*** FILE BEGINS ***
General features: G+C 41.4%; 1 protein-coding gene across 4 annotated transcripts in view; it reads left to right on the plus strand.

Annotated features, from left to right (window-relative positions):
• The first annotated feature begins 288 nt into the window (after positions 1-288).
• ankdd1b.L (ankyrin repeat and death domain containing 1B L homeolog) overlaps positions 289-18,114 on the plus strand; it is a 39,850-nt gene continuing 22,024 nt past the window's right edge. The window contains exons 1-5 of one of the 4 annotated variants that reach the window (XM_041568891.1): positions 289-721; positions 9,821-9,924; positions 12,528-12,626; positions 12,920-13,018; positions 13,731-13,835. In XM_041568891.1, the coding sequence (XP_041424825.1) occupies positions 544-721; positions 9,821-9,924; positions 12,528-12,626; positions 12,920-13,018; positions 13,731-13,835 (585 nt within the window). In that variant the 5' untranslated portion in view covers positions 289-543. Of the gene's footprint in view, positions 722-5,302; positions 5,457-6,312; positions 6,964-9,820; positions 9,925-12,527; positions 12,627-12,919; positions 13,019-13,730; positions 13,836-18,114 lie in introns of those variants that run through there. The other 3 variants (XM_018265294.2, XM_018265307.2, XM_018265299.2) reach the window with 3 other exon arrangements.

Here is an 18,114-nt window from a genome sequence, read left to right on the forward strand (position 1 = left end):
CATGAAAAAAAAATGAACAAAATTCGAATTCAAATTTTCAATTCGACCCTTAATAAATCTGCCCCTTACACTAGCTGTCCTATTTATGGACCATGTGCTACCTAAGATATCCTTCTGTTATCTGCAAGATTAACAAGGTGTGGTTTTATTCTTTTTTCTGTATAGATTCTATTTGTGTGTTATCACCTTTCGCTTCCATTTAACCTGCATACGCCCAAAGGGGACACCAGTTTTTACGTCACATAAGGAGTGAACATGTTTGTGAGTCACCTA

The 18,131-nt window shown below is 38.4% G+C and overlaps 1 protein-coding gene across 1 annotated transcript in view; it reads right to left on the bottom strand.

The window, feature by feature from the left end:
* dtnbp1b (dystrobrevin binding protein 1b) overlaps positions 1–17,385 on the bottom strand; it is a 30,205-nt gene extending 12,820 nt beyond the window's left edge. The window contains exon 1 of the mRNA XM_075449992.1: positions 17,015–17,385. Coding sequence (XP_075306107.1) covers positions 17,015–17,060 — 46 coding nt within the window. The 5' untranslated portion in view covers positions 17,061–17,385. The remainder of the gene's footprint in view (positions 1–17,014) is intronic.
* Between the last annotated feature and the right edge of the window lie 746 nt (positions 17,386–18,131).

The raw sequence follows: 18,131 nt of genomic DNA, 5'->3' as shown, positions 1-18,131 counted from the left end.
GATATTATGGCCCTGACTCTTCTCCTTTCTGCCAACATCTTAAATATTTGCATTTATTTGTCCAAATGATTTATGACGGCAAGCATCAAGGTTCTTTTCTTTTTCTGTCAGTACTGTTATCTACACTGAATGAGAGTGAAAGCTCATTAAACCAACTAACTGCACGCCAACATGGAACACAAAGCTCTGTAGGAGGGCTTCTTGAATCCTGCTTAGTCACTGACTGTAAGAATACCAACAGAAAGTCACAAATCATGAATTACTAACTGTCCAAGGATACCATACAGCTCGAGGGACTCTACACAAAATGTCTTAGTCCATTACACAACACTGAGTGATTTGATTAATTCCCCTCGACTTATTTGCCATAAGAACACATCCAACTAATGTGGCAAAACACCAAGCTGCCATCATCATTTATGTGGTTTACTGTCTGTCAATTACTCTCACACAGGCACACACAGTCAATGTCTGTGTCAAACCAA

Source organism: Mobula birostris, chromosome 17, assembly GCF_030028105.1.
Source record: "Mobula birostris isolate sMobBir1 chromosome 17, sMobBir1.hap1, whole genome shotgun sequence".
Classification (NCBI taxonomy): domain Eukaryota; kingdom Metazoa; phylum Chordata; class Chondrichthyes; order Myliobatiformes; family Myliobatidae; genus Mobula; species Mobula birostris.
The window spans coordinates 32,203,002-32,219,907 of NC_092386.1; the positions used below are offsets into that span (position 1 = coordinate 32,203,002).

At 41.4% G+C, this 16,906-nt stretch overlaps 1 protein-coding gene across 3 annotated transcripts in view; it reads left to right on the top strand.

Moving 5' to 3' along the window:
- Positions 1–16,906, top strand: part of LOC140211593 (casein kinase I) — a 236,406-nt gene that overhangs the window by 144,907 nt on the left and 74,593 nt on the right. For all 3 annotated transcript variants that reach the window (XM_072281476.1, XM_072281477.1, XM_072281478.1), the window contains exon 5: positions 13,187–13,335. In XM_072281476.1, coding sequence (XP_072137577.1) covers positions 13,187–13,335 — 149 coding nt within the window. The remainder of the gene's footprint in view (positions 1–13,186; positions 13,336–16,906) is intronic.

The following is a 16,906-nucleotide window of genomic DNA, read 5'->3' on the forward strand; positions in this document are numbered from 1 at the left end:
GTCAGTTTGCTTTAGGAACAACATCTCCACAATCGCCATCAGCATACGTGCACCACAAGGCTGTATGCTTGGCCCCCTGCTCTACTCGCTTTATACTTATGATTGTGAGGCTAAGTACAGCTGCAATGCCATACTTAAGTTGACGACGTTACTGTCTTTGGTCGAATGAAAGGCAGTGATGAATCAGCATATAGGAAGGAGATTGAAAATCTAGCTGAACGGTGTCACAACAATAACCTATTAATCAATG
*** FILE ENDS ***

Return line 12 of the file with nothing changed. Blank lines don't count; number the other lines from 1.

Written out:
GATATTATGGCCCTGACTCTTCTCCTTTCTGCCAACATCTTAAATATTTGCATTTATTTGTCCAAATGATTTATGACGGCAAGCATCAAGGTTCTTTTCTTTTTCTGTCAGTACTGTTATCTACACTGAATGAGAGTGAAAGCTCATTAAACCAACTAACTGCACGCCAACATGGAACACAAAGCTCTGTAGGAGGGCTTCTTGAATCCTGCTTAGTCACTGACTGTAAGAATACCAACAGAAAGTCACAAATCATGAATTACTAACTGTCCAAGGATACCATACAGCTCGAGGGACTCTACACAAAATGTCTTAGTCCATTACACAACACTGAGTGATTTGATTAATTCCCCTCGACTTATTTGCCATAAGAACACATCCAACTAATGTGGCAAAACACCAAGCTGCCATCATCATTTATGTGGTTTACTGTCTGTCAATTACTCTCACACAGGCACACACAGTCAATGTCTGTGTCAAACCAA